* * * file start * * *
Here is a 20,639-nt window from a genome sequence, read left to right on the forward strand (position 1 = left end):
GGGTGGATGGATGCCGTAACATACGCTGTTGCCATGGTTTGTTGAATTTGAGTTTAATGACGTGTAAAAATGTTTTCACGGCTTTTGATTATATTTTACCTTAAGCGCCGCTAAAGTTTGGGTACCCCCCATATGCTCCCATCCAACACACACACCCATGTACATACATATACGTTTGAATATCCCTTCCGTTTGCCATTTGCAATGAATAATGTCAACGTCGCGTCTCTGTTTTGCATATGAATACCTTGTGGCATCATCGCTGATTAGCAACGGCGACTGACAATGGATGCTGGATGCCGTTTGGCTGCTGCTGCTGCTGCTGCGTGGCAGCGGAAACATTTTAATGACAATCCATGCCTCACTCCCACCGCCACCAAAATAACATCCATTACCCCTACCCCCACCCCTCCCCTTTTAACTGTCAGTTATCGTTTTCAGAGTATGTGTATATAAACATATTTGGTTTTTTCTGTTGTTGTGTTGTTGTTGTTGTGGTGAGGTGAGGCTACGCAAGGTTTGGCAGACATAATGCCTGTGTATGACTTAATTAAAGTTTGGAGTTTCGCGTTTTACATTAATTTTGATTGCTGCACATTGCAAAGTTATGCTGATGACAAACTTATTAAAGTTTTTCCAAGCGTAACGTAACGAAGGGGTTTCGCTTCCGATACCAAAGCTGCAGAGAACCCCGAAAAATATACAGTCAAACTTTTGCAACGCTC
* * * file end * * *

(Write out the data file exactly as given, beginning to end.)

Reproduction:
Here is a 20,639-nt window from a genome sequence, read left to right on the forward strand (position 1 = left end):
GGGTGGATGGATGCCGTAACATACGCTGTTGCCATGGTTTGTTGAATTTGAGTTTAATGACGTGTAAAAATGTTTTCACGGCTTTTGATTATATTTTACCTTAAGCGCCGCTAAAGTTTGGGTACCCCCCATATGCTCCCATCCAACACACACACCCATGTACATACATATACGTTTGAATATCCCTTCCGTTTGCCATTTGCAATGAATAATGTCAACGTCGCGTCTCTGTTTTGCATATGAATACCTTGTGGCATCATCGCTGATTAGCAACGGCGACTGACAATGGATGCTGGATGCCGTTTGGCTGCTGCTGCTGCTGCTGCGTGGCAGCGGAAACATTTTAATGACAATCCATGCCTCACTCCCACCGCCACCAAAATAACATCCATTACCCCTACCCCCACCCCTCCCCTTTTAACTGTCAGTTATCGTTTTCAGAGTATGTGTATATAAACATATTTGGTTTTTTCTGTTGTTGTGTTGTTGTTGTTGTGGTGAGGTGAGGCTACGCAAGGTTTGGCAGACATAATGCCTGTGTATGACTTAATTAAAGTTTGGAGTTTCGCGTTTTACATTAATTTTGATTGCTGCACATTGCAAAGTTATGCTGATGACAAACTTATTAAAGTTTTTCCAAGCGTAACGTAACGAAGGGGTTTCGCTTCCGATACCAAAGCTGCAGAGAACCCCGAAAAATATACAGTCAAACTTTTGCAACGCTC